It has not been a good week for the coal industry.
It started with closed doors on day one of the Galilee Basin Coal Conference in Brisbane on Monday.
At last year’s conference proponents of the biggest new coal mining venture in Australia's history were holding their projects up like a kindergarten class doing show-and-tell, but on Monday the media was shut out of presentations with little “tell” and no “show".
Little wonder, with GVK Hancock's ambitions in Queensland “cut back drastically” and analysis of the ASX announcement by rail freight company Aurizon suggesting the Galilee Basin won't be developed this decade. Many saw Aurizon's play as retaining a foot in the door in the off chance these mines ever find someone willing to stump up enough cash to build them.
A new analysis by the Institute for Energy Economics and Financial Analysis, covered on ABC's Lateline on Monday, examined Adani, the other favourite to develop the first coal mine in the remote Galilee Basin, and concluded the proposition was uneconomic.
Report co-author, IEEFA’s Tom Sanzillo, former first deputy comptroller of New York, said: “Our conclusion is that Carmichael (Adani’s proposed mine) presents a picture of unacceptable risk. It’s a high cost coal product in a low cost market in structural decline. The project is uneconomic by any measure.”
The problem in the Galilee, however, was shown to be deeper than the over-leveraged Adani or GVK. Report co-author Tim Buckley said: "Our analysis shows a systemic problem with the financial viability of coal mining in the Galilee Basin. Adani may have thought they were buying a coal mine, but it is increasingly likely that they have inadvertently bought themselves the world's most expensive cattle station."
Not even the recently proposed royalty holiday will make this project viable according to the report authors. Now it isn’t just the Galilee mines that are confronting the reality of being a high cost production coal resource in a low priced coal market. Research by CLSA on the $2.5 billion Wiggins Island Coal Terminal (WICET) claims the new terminal will be critically short of volume at the start of operations. The difference here is that investors may have already done their dough with WICET's bankers already nervous about the sustainability of the financing and CLSA concluding that WICET may never achieve the 24mtpa volume required to convert its debt to cheaper term funding.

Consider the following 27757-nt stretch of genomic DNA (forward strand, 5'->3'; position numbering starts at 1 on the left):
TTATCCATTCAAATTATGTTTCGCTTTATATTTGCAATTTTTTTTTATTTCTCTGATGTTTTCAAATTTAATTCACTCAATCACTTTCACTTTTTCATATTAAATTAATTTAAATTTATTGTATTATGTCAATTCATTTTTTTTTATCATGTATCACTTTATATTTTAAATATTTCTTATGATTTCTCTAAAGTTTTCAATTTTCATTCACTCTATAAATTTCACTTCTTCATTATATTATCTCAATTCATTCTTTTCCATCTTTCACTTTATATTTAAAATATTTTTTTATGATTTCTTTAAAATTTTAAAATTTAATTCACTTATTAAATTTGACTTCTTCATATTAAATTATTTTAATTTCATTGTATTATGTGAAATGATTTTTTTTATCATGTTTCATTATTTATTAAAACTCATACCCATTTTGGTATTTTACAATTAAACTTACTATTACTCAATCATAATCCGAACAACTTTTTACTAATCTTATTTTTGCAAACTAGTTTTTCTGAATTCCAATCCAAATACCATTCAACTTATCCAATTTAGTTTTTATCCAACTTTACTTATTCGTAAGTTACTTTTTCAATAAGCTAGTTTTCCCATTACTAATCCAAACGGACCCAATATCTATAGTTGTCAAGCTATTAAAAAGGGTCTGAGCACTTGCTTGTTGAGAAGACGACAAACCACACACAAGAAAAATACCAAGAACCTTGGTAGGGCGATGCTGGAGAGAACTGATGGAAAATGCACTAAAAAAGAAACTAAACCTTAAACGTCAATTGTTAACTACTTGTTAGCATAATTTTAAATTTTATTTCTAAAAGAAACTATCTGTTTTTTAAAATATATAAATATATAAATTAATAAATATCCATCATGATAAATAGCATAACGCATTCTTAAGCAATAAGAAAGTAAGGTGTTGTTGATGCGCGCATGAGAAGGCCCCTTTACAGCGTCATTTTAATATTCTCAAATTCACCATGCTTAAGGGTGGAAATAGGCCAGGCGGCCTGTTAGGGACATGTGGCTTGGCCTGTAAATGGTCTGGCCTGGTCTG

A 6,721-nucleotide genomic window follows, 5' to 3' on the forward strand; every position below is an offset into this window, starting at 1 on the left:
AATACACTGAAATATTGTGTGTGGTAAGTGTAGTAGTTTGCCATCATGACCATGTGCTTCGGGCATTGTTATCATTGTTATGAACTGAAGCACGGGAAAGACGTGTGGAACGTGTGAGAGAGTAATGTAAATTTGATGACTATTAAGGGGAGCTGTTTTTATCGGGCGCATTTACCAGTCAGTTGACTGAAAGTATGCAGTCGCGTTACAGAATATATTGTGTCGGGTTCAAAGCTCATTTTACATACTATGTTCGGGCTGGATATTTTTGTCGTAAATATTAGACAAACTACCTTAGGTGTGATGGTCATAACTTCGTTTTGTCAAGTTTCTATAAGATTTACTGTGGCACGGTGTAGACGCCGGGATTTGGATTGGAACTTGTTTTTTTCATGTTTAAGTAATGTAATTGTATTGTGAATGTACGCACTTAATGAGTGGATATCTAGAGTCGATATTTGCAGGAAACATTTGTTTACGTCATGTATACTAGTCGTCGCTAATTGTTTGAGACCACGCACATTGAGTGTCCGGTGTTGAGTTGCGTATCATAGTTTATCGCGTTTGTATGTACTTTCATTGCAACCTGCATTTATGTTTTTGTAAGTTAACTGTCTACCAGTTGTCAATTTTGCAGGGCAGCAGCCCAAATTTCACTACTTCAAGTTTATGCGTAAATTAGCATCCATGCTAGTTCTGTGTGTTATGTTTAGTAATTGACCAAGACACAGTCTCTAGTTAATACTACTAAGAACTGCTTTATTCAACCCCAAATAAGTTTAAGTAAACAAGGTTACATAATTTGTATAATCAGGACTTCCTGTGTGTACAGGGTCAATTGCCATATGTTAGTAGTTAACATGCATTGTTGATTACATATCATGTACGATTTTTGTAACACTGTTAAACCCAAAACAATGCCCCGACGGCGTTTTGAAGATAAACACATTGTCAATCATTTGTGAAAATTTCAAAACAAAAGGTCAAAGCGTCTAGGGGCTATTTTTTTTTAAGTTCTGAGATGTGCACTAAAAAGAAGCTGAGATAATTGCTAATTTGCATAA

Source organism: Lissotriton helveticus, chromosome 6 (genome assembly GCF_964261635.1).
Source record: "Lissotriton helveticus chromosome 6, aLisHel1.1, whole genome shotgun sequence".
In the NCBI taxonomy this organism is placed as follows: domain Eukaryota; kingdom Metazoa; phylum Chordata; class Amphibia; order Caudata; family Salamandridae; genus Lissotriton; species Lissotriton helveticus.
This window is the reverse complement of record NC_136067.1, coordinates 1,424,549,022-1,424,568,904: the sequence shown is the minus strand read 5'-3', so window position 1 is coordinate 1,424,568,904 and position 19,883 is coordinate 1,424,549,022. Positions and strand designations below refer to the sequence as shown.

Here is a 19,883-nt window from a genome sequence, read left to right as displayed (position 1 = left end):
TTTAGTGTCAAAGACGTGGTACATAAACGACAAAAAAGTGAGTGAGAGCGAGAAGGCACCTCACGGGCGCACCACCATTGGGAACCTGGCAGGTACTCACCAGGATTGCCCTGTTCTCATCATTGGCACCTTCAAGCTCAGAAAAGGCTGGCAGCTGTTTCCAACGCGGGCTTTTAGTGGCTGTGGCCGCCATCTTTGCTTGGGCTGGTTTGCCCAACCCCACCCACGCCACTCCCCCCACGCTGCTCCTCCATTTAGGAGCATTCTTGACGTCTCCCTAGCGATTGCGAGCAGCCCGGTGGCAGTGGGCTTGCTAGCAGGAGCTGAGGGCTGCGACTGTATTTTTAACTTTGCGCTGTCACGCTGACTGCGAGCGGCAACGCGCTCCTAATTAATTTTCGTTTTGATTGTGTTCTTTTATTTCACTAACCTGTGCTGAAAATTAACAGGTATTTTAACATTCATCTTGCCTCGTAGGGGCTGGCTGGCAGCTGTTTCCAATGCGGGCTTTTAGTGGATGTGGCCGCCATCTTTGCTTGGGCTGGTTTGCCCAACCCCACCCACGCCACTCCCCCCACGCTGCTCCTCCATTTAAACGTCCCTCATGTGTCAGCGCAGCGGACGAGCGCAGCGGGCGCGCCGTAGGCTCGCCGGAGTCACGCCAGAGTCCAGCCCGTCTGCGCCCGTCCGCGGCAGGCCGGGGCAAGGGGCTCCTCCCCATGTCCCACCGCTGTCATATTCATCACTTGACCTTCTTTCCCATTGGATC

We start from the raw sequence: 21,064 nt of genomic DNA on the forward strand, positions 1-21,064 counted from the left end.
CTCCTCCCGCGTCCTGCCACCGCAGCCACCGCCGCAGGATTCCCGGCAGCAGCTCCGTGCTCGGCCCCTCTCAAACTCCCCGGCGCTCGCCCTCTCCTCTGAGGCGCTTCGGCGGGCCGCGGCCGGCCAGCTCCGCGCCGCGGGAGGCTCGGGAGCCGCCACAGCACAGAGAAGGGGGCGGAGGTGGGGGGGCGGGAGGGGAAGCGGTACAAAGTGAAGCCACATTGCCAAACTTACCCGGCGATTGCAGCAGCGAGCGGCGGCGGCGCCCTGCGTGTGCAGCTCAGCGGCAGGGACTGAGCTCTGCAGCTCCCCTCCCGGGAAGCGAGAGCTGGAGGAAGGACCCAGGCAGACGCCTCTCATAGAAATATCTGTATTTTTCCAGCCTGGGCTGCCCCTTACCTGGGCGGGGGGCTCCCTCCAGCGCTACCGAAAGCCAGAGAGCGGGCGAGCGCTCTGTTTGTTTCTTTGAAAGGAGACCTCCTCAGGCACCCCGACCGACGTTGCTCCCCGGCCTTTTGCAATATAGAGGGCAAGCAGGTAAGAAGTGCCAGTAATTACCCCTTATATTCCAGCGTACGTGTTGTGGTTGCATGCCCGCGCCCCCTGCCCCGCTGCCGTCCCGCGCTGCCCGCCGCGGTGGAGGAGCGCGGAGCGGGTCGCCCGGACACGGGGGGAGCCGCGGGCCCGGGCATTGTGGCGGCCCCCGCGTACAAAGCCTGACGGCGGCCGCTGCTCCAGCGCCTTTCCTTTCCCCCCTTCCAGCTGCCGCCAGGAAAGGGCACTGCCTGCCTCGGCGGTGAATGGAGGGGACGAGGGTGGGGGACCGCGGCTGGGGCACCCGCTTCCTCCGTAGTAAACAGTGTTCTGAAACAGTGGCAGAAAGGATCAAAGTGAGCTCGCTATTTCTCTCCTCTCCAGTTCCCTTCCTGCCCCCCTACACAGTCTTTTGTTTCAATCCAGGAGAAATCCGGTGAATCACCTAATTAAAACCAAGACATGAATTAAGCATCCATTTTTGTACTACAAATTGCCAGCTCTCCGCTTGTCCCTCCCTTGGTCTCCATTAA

As a recent report from the Centre of Policy Development, Too many ports in a storm, makes clear: “As the mining investment boom turns to bust, Queensland’s port capacity has already shifted from a shortfall to a surplus. Coal ports are operating at 65 per cent capacity, well below the industry average of 85 per cent.”
The issue of oversupply is something that may yet be of interest to Aurizon as it considers its offer to buy a 51 per cent stake in GVK’s rail infrastructure proposal. Building another coal terminal at Abbot Point might have made sense at the height of the boom, with coal prices as high as $US140 per tonne, but at the current price of $US80 per tonne – and no sign of that changing anytime soon – they would be wise to take note of what is happening at WICET to ensure they don't make the same mistake again.
What makes this boom different from the previous resource booms in Australia is its nature. Yes, it has the all the usual characteristics associated with boom-bust cycles, but it is also a commodity that is approaching the end of its viability. Not because we are running out, but because its by-product, carbon, is fuelling global warming.
Last week 27 leading climate and energy scientists from around the world used the COP19 talks in Warsaw to issue a statement saying that “new unabated coal is not compatible with keeping global warming below 2 degrees”. The same scientists went on to say that there is “no room in the remaining carbon budget for building new unabated coal power plants” and that the “current global trend of coal use is consistent with an emissions pathway above the IEA’s 6 degrees scenario.” Adding, “to have a more than 66 per cent chance of remaining on this 2 degrees pathway, the world can only emit a further 1050 GtCO2. This is approximately one-quarter of all known global fossil fuel reserves.”
The scientists go on to urge financial institutions to help with the transition to a low-carbon economy by funding renewables while “stopping finance for the further expansion of unabated coal”.
The coal industry may think the combination of, Campbell “we’re in the coal business” Newman and the Abbott government mean they will have a dream run in realising their ambitions, but the truth is they are already on the wrong side of history.
All up, what we are seeing is more evidence that the age of coal is ending. Those who fail to read the signs – be they in government in Queensland, companies like Adani and GVK, or institutional lenders like ANZ – do so at the risk of their constituents, shareholders and customers.
Erland Howden is energy campaigner for Greenpeace.